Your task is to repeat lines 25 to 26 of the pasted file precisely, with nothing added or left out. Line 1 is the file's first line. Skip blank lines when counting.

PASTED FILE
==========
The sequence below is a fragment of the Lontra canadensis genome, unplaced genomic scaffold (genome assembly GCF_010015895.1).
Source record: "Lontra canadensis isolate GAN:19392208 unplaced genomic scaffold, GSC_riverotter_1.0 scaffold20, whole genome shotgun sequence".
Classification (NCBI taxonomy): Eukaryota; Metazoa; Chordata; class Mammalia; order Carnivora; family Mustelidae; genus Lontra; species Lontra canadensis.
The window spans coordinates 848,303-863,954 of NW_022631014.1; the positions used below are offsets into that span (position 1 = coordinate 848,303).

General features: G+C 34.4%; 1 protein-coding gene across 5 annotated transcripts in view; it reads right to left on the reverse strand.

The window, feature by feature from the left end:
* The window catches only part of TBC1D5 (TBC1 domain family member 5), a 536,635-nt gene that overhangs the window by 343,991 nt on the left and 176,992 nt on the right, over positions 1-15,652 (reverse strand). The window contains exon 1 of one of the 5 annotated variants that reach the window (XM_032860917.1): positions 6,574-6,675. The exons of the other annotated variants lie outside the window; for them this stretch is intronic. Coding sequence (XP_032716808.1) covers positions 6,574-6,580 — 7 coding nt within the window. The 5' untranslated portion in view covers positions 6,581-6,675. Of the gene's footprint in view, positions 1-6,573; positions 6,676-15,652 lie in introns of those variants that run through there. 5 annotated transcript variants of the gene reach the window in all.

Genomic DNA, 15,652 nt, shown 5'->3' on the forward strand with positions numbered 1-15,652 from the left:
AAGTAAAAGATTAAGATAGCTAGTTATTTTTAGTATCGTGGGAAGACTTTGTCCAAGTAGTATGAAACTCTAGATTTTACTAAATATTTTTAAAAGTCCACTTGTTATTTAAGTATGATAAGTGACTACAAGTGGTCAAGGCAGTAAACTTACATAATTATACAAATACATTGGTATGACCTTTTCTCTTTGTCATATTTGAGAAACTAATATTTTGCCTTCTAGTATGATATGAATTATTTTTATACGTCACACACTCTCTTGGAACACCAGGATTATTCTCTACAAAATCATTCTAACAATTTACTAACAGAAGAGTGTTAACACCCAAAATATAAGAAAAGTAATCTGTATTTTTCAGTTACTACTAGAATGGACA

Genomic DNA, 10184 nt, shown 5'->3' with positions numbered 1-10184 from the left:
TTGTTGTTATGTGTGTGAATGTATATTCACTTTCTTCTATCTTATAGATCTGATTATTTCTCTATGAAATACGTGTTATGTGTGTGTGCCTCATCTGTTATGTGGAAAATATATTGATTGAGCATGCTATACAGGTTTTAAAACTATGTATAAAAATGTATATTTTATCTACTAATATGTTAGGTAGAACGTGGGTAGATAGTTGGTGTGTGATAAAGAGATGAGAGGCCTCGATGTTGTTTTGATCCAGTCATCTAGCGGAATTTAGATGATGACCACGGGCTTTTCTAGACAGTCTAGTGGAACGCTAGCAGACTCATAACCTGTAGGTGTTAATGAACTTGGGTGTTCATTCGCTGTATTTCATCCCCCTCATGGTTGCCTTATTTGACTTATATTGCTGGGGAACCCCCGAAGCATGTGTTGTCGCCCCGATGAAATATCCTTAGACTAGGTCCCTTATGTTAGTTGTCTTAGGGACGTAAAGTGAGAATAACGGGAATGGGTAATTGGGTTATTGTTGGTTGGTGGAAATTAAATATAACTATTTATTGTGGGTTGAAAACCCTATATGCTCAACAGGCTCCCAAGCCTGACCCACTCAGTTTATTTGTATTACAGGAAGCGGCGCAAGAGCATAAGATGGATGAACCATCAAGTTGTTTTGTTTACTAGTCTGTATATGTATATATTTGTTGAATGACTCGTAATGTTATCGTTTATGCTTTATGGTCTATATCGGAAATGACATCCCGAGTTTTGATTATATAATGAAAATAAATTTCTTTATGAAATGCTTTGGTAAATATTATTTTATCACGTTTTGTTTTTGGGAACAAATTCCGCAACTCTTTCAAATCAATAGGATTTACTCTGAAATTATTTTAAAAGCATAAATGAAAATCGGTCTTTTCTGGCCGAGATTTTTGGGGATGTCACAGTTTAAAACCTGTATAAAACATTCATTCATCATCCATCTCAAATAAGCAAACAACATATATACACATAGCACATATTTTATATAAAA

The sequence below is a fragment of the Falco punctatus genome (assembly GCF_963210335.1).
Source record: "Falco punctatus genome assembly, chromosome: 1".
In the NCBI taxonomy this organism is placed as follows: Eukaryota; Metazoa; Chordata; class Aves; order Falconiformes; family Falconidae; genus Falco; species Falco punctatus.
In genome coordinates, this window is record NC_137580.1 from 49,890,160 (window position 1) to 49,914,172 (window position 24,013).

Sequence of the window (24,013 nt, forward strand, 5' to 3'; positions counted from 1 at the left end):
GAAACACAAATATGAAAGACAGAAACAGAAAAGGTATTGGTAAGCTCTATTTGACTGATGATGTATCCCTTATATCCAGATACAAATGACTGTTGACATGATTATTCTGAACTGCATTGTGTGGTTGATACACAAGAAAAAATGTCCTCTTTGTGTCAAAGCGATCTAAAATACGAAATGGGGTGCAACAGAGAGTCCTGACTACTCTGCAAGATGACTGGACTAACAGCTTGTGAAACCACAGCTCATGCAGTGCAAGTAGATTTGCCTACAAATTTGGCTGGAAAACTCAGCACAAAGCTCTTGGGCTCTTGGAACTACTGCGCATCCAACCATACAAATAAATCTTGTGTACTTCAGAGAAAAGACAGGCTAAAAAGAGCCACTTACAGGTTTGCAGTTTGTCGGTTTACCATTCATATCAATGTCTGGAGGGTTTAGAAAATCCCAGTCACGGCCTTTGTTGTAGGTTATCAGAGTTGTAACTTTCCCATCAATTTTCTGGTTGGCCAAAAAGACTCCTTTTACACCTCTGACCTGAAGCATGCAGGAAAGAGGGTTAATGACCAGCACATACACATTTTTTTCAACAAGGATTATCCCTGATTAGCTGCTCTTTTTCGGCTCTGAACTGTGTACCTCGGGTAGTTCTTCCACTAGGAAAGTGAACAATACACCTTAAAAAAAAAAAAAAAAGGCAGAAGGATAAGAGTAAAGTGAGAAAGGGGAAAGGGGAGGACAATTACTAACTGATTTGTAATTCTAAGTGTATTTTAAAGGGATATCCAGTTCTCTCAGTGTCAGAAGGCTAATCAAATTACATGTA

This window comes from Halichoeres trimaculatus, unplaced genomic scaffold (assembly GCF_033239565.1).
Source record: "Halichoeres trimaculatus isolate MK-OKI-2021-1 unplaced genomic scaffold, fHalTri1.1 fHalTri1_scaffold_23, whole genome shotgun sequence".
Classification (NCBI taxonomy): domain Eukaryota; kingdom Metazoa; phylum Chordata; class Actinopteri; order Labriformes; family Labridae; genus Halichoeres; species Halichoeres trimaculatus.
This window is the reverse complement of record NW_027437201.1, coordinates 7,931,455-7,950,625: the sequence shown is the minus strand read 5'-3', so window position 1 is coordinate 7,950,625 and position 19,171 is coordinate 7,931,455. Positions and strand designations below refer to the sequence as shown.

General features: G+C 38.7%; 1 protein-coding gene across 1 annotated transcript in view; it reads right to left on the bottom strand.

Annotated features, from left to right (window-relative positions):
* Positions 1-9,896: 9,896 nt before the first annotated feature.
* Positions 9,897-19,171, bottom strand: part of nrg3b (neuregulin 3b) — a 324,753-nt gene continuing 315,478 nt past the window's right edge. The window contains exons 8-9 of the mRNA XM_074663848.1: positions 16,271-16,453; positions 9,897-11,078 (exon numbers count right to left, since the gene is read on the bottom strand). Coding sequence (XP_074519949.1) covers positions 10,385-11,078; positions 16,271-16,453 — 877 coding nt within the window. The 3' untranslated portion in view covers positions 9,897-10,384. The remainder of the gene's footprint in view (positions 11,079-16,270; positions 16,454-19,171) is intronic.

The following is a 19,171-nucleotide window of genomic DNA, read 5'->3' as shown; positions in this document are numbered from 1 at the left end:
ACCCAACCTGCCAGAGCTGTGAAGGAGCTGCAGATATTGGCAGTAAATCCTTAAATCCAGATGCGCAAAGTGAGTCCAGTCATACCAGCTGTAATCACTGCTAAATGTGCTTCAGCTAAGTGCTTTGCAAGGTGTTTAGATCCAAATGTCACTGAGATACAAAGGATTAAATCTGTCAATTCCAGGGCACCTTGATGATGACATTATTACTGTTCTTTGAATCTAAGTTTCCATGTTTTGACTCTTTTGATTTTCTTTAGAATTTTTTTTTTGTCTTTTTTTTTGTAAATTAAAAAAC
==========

* Positions 9,897-19,171, bottom strand: part of nrg3b (neuregulin 3b) — a 324,753-nt gene continuing 315,478 nt past the window's right edge. The window contains exons 8-9 of the mRNA XM_074663848.1: positions 16,271-16,453; positions 9,897-11,078 (exon numbers count right to left, since the gene is read on the bottom strand). Coding sequence (XP_074519949.1) covers positions 10,385-11,078; positions 16,271-16,453 — 877 coding nt within the window. The 3' untranslated portion in view covers positions 9,897-10,384. The remainder of the gene's footprint in view (positions 11,079-16,270; positions 16,454-19,171) is intronic.

The following is a 19,171-nucleotide window of genomic DNA, read 5'->3' as shown; positions in this document are numbered from 1 at the left end: